The Bible epic has existed as long as cinema itself. Among the very earliest films to be made were movies based on great biblical figures. Among the first Old Testament films to be made were La Vie de Moïse [The Life of Moses] (1905) and Moïse sauvé des eaux [The Infancy of Moses] (1911), both by Pathé, and the much more ambitious, five-reel spectacular, The Life of Moses (1909–10), by Vitagraph, which covered Moses’ life ‘from the bulrushes to Mount Pisgah’ (Pearson 2005: 69). Filmmakers soon broadened their horizons to other stories, such as Adam and Eve (1912), Joseph in the Land of Egypt (1914) and Cecil B. DeMille’s first version of The Ten Commandments (1923). Patrons flocked to see films about Jesus, such as the Horitz Passion Play (1897), The Passion Play at Oberammergau (1898), From the Manger to the Cross (1912) and Christus (1916). The most popular and best-loved Jesus film of the silent period was Cecil B. DeMille’s The King of Kings (1927). This film remains highly entertaining even today, due to its witty dialogue (conveyed through intertitles) and creative back story (in which Mary Magdalene and Judas were lovers before Judas was ‘seduced’ by Jesus into following him around the Galilee and Judea).
These films constituted the first phase in the history of the Bible epic genre (Reinhartz 2013). With the onset of the Depression, and later, the Second World War, the genre declined, primarily for economic reasons (Babington and Evans 1993: 7–8). With the resurgence of the American economy after the end of the war, however, the epic genre also revived, with such films as Samson and Delilah (1949), The Story of Ruth (1960), David and Bathsheba (1951), A Story of David (1960), Solomon and Sheba (1959), King of Kings (1961) and The Greatest Story Ever Told (1965).1 This period also saw the release of the most enduring and iconic Bible epic of all time: Cecil DeMille’s 1956 film, The Ten Commandments. This film, still viewed widely during the Passover/Easter period, remains for many viewers their main source of knowledge of the Exodus story.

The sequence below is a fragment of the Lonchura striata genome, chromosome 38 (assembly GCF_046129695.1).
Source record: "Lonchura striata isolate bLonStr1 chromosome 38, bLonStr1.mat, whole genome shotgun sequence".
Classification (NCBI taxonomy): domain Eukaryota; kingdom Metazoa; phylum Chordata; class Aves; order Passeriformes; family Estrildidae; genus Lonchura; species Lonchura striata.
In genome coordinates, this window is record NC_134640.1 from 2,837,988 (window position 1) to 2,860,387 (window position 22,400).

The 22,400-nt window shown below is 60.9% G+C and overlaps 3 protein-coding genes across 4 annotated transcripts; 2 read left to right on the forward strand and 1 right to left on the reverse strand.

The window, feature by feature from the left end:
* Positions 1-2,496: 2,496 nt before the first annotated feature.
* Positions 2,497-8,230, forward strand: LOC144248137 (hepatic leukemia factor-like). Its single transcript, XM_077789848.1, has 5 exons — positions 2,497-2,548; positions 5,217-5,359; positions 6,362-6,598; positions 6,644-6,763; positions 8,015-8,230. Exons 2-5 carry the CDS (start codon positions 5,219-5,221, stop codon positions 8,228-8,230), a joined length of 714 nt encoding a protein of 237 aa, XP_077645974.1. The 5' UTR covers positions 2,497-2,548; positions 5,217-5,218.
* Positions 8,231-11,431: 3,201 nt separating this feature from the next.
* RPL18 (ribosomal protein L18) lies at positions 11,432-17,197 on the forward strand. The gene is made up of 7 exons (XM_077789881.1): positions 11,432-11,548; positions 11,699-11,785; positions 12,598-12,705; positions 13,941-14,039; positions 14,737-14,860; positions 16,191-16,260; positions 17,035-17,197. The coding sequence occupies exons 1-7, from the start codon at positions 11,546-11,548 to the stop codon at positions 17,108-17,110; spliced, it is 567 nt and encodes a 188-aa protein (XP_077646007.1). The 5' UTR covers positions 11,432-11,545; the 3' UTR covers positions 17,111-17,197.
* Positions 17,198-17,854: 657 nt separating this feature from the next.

The return of the Bible epic in the postwar period was due not only to the booming economy but also social and political factors such as the Cold War, the creation of the State of Israel and the changing role of women. Bible epics were an important weapon in Hollywood’s anti-Communist arsenal, as illustrated by DeMille himself, who, in the opening scene of The Ten Commandments, steps out from behind the curtain to compare the ancient Israelites’ struggle against their Egyptian slavemasters to the mid-twentieth-century battle against the Red Menace of the Soviet Union. Postwar epics also convey a growing interest in and sympathy for Jews and Israel in the aftermath of the Holocaust and the founding of the State of Israel. This may have been a factor in the production of films about figures and stories from the ‘Old Testament’ (Babington and Evans 1993: 34). Special attention was given to female figures such as Ruth, Delilah, Bathsheba, Sheba, Mary and Mary Magdalene. These women are portrayed as strong personalities in their own right, yet they ultimately remain in, or return to, the domestic sphere. In this regard they mirror the American wives, mothers and sisters who went out to work, often in positions of responsibility, during the war, but returned, whether reluctantly or willingly, to their ‘ideal’ household roles afterwards.